Remembering Sutter, a very special stallion…

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Sutter and RTF founder Neda DeMayo. All photos by Bev Pettit.

“There is nothing more important than a good, safe, secure home.”–Rosalynn Carter

Dear Friends,

Freedom is precious and often comes at a price. But losing it is the highest price one can pay. That’s why more than 20 years ago I named our mission to protect America’s wild horses and burros Return to Freedom, to do what we can to give back some of what these wild-and-free herd communities lose when captured, even as we work to protect those still on the range and in government holding facilities.

Each of our sanctuary residents has a story. Today, I’m missing Sutter, a longtime RTF resident—and my best friend. His story represents tens of thousands of nameless wild horses—especially stallions—who suffer during and after their tragic capture.

Sadly, on the morning of Oct. 8, 2018, we said goodbye to our palomino stallion with a heart of pure gold. Sutter was 32 years old when he took his last breath.

In 1987, Sutter was ripped from his herd and his range on the Calico Mountain Complex in Nevada when he was not even two years old—just a baby, really.  After a year of severe mistreatment, falsely labeled “dangerous,” he was returned to the BLM to be destroyed.

Thankfully, a hero stepped between Sutter and death. In 2002, Sutter came to live at RTF’s Sanctuary where he educated thousands of people about our misunderstood wild mustangs, and particularly stallions.

It’s important to understand the role and basic nature of the stallion, wild or domestic, because their bold and strong hormone-driven behaviors often target them for abuse. At RTF, we love all of our residents, but today, the stallions are especially in my mind and heart.

In 2010, after the infamous Calico roundup of nearly 2,000 horses, RTF rescued 74 mares and 20 stallions. These horses came from the very Herd Management Area where Sutter was born and captured, and they would not have been saved but for our loyal supporters.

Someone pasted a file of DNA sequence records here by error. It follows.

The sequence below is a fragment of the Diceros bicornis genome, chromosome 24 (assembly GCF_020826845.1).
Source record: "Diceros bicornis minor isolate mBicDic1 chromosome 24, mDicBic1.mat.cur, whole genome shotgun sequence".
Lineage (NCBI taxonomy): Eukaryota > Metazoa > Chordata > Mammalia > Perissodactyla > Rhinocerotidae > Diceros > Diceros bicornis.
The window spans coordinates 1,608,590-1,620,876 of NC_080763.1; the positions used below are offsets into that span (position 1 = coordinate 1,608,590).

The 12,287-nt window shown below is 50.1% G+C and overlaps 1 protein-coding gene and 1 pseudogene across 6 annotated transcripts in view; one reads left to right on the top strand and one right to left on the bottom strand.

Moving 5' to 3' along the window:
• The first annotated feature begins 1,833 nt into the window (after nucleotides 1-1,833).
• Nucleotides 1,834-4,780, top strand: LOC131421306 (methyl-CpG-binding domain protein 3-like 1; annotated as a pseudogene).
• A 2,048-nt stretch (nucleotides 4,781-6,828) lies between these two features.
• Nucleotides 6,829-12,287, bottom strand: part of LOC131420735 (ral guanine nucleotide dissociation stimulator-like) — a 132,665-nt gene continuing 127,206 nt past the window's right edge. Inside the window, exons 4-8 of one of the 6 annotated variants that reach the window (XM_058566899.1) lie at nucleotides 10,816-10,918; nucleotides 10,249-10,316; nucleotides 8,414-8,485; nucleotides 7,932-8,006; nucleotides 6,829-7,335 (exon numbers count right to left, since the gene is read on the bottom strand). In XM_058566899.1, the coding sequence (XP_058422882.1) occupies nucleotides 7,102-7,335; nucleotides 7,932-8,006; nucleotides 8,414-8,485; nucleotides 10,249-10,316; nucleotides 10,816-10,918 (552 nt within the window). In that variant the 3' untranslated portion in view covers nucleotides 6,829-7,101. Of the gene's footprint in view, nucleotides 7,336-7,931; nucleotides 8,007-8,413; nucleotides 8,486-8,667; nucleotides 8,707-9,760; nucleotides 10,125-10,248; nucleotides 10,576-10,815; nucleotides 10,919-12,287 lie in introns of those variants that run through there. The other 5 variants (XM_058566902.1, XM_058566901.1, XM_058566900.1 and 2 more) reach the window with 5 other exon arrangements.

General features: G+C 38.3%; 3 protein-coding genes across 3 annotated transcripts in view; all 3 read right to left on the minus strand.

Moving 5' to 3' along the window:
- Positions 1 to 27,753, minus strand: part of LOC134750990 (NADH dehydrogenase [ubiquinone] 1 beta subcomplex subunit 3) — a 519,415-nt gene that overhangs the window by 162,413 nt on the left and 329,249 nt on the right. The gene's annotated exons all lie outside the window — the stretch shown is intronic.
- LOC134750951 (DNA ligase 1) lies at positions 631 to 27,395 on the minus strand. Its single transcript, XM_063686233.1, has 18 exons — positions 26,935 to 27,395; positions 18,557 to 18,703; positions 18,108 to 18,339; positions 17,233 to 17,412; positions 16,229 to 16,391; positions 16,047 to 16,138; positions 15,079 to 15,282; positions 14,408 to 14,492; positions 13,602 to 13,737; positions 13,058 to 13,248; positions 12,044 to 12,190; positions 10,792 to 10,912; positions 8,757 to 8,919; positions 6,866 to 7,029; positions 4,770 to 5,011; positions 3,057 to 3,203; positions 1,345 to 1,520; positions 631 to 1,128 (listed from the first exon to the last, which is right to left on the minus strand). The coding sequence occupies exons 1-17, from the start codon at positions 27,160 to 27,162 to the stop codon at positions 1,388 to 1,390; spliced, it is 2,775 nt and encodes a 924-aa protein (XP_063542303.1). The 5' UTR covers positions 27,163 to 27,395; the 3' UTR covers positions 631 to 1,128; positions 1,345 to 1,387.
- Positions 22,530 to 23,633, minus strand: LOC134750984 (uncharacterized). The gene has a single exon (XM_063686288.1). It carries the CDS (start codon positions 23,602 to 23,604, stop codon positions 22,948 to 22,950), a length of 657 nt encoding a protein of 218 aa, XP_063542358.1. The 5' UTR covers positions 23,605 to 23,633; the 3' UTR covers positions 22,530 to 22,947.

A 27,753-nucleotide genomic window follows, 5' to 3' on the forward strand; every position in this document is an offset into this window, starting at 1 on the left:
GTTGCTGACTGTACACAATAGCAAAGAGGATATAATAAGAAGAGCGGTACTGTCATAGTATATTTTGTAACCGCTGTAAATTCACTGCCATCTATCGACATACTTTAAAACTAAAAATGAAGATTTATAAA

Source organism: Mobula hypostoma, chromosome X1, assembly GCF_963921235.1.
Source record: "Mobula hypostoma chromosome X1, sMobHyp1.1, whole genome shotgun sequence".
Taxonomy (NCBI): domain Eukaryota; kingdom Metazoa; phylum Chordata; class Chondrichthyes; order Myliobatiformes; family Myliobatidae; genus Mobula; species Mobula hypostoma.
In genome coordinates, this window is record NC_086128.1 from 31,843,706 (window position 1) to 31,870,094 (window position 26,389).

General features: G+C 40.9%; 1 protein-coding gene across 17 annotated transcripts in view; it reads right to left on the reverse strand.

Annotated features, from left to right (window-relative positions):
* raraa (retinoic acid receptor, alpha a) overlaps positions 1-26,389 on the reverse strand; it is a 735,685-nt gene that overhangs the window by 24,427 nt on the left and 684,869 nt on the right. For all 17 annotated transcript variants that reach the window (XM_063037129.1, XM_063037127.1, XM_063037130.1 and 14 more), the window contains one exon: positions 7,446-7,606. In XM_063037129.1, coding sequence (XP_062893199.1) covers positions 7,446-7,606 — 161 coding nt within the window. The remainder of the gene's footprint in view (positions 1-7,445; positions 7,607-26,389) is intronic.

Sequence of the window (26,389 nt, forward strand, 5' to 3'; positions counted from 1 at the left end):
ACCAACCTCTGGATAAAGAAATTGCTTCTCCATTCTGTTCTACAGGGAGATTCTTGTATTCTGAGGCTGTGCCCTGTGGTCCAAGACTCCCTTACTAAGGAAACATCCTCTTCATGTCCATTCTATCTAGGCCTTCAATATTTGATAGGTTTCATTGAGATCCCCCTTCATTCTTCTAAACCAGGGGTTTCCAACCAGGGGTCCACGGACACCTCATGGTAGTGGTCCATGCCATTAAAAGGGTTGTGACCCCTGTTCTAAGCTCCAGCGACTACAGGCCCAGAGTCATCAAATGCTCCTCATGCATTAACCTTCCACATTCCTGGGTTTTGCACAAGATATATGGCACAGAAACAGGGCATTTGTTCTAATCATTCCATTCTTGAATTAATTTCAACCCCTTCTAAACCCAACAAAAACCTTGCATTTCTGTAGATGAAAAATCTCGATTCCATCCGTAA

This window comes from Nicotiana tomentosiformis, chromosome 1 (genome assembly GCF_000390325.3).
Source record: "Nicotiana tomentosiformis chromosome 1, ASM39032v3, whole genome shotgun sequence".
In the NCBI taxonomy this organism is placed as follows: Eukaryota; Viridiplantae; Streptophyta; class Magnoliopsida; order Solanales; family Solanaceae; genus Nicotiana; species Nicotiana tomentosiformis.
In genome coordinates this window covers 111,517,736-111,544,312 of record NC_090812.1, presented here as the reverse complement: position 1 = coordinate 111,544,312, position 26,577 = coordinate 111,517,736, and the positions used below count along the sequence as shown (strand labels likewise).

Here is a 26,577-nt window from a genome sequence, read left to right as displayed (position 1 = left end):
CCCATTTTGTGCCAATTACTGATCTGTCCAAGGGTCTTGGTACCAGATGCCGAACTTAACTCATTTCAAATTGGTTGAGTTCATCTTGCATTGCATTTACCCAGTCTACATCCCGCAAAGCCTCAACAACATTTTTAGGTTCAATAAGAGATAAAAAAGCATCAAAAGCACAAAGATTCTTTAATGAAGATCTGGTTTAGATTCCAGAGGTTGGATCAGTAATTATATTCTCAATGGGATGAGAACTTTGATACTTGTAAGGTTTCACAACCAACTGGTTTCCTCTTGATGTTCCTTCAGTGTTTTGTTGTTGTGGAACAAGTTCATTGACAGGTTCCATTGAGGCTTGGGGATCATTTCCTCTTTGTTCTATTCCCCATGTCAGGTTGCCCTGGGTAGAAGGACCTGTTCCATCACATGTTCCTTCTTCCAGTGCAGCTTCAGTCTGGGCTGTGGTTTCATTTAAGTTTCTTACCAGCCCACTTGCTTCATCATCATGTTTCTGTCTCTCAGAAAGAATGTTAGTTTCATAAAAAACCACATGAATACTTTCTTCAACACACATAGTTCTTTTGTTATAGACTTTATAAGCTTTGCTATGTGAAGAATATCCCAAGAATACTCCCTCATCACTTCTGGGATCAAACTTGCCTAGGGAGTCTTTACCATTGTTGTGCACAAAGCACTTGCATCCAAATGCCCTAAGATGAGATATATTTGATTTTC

Then, in 2016, the ASPCA chose 30-year-old Sutter as the recipient of their 2016 Horse of The Year Award. The following year, the EQUUS Horse Stars Hall of Fame inducted Sutter, along with four other horses, for their “inspirational and life-changing impact on people.”

And although you have many challenges of your own, you unselfishly have helped us avert many tragedies for thousands of wild horses. Taking on this mission alone would be impossible. But, you found Return to Freedom and the dream became bigger. We grew stronger together.

Over the past three years, RTF has engaged in discussions with a diverse group of public land stakeholders (all with divergent opinions), to build support for non-lethal, humane management methods and steer BLM away from almost 50 years of tragic, costly roundups as the primary tool to manage wild horse and burro population. Already, this long-overdue dialogue has helped shift BLM towards fertility control and away from mass euthanasia and unrestricted sales (to slaughter).

These are only first steps. There is more work to do.

We battle in the halls of Congress to end horse slaughter and unrestricted sales, inhumane surgical sterilization of mares, and other catastrophic management choices. We have been working to educate legislators on non-lethal alternatives to BLM’s wild horse and burro management and steer the agency away from unending roundups. Our public lands are managed under a multiple-use mandate, under the law. We continue to oppose the fact that our wild horses and burros are considered last and consistently scapegoated for negative impact to rangelands while refusing to consider the harm caused by the other uses such as private livestock grazing, energy exploration, and public recreation.

We will never give up the fight to secure a fairer share of the range and a more reasonable population target for wild horses and burros.

As always, we invite you, our dedicated donors and supporters, to contact us directly if you have any questions or concerns. Even though our shared goal is simple and straightforward, the challenges our wild horse nation faces on our public lands involve a complex web of laws and politics. The horses need us to stand up for them, their freedom and their herd communities.

Despite the cruelty he endured at the hands of humans at the beginning of his life, Sutter remained to the end a stallion whose curiosity about the world around him and strength of spirit allowed him to see the goodness in people. He taught the thousands of adults and children he met about forgiveness and about trust. He embodied a lesson I am holding close to my heart, now more than ever: With time, love — not anger — wins out.

With you on our team, we will see the day when these living symbols of freedom, like Sutter, have their own freedom assured, now and into a brighter future. We will never abandon them.

In honor of Sutter please make the most generous gift you can today to care for the 465 wild horses and 51 burros who live at Return to Freedom’s American Wild Horse Sanctuary and to continue our work to protect our nation’s wild and domestic horses from slaughter

Thank you for being there and caring so deeply. Without you, there would be no us.

For my dear friend Sutter, his wild horse nation, and those who stand with them.

Neda DeMayo 

Founder and President, Return to Freedom


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